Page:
Science and society

What would it take to create a vegetarian Britain?

So one thing I’ve wondered on an off for the past several years – what are the chances that Britain will become predominantly vegetarian. This may seem far-fetched, but it is precisely the kind of long term foresighting exercise of interest to policy makers and society planners. The idea of a vegetarian society is one I discussed with some friends on a train recently, my thoughts in this instance prompted in part by the recent media coverage of Labour’s shadow environment secretary on establishing public campaigns on eating meat, similar to the campaigns against smoking. Now keeping in mind that I myself am an unapologetic meat eater (I do believe there are ethical and sustainable approaches to being one), in my view there are several considerations that might lead to a more vegetarian society, and indeed possibly one that is predominantly so:

  1. The numbers of vegetarians and vegans is on the rise, at least according to some news stories, suggesting that the total proportion of people who might consider these as viable options, has no obvious upper limit;
  2. With this growing number, vegetarian food options become more plentiful, and more appetising;
  3. The “urban-rural divide”, in particular as related to an understanding of where food comes from would suggest that moral arguments about the ethicality of killing of animals for food may become more persuasive;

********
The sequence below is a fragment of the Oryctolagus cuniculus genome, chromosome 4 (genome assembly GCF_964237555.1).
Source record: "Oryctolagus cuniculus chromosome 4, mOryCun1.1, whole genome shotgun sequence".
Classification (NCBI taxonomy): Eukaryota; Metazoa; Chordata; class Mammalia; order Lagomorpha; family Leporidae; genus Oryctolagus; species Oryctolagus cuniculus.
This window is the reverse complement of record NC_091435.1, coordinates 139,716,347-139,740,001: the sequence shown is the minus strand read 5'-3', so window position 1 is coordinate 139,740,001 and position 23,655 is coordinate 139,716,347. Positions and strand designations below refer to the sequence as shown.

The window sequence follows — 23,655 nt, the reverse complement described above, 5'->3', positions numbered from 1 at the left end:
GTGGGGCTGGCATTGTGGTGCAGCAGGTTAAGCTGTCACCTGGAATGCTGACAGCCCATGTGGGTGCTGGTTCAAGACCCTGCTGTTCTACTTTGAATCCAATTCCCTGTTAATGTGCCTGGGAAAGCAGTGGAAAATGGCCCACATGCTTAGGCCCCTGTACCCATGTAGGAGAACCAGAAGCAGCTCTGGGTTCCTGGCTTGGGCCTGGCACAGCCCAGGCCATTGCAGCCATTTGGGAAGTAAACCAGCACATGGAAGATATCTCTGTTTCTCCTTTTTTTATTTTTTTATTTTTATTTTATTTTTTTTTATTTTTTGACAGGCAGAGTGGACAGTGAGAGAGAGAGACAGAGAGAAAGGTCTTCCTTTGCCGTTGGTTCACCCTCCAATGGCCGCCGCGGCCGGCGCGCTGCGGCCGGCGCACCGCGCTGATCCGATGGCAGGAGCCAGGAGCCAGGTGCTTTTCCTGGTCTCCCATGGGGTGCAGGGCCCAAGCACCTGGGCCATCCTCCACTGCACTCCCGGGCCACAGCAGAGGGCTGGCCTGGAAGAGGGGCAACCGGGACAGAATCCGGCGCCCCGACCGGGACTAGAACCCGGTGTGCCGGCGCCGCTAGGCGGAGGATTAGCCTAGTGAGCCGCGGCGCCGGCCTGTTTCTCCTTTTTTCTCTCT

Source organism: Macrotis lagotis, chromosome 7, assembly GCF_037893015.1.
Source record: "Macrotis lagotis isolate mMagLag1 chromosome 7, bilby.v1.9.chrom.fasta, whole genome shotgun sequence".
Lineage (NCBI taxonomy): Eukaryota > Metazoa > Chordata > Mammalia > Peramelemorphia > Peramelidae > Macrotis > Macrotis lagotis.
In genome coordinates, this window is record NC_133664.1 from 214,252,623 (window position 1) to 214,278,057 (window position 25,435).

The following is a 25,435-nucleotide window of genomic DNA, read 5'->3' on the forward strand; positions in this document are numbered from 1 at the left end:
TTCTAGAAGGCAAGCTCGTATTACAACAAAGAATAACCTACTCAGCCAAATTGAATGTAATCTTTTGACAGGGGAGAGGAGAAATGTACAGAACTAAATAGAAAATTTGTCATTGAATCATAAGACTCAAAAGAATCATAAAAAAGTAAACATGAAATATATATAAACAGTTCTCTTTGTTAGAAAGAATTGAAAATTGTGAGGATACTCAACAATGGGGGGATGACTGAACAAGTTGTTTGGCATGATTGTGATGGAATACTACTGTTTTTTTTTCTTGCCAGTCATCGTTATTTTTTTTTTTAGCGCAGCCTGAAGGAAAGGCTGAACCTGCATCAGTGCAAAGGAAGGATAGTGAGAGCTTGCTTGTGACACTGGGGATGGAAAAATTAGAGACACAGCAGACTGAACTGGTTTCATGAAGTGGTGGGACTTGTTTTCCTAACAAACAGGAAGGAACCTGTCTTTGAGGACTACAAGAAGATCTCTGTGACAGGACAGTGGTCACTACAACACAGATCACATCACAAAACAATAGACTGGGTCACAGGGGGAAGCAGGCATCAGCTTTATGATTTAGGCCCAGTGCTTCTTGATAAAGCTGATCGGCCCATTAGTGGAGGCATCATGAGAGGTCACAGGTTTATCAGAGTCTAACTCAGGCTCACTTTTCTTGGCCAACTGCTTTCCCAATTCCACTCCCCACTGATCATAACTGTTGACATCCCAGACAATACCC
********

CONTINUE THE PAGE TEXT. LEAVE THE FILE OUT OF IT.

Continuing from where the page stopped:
4. There are increased concerns over the contributions of livestock to global warming;
  5. There are increased concerns over the health risks associated with excessive red meat and processed meat consumption in particular.

Each one of these factors alone may not be sufficient to cause a mass move to vegetarianism, but together, could they create a non-linear  “perfect storm“? So what are the counter-arguments? I haven’t look in any detail at this, but as far as I can tell, arguments in its favour primarily amount to (i) we like it and (ii) we have ‘always’ done so.  The fact that the majority of people do makes it hard for most of us to imagine that meat eating could ever be in a minority (and I’ve had this discussion with a few people). And yet consider how rapidly smoking when from being a slightly frowned upon by many practice, but one that was widely accepted, to one where smokers are in many ways considered pariahs. Screen Shot 2015-11-24 at 22.42.40Going a bit farther back, I remember in Canada when drinking and driving was considered acceptable and indeed quite funny; in some places it still is. But now, and this all happened quite rapidly, drinking and driving is completely unacceptable – at least in the segments of society I am familar with. Sea changes in behavour like this are surprisingly common, though often unanticipated – they are examples of percolation phenomenon. Of course percolation is only a description of the phenomenon, what causes them are possibly ‘game-theoretic‘ like responses to circumstances, where individual behaviour is influenced by the actions and behaviour of those around them (and something a colleague, Jess Enright and I, looked at in the context of farmers, trading behaviour and biosecurity recently). When sufficient conditions are reached, percolative changes can occur.


Mouldy bread. When the individual patches of mould grow to the point where they become a large patch that extends across the slice of bread, they become a spanning population, and the patch of mould passes through a ‘percolation threshold’.

A vegetarian Britain might not be likely; on the other hand, if you are a meat eater (like me), don’t be surprised if some day your children view you as a carnivorous dinosaur, and you are relegated to eating in a corner of the restaurant away from normal, civilised people.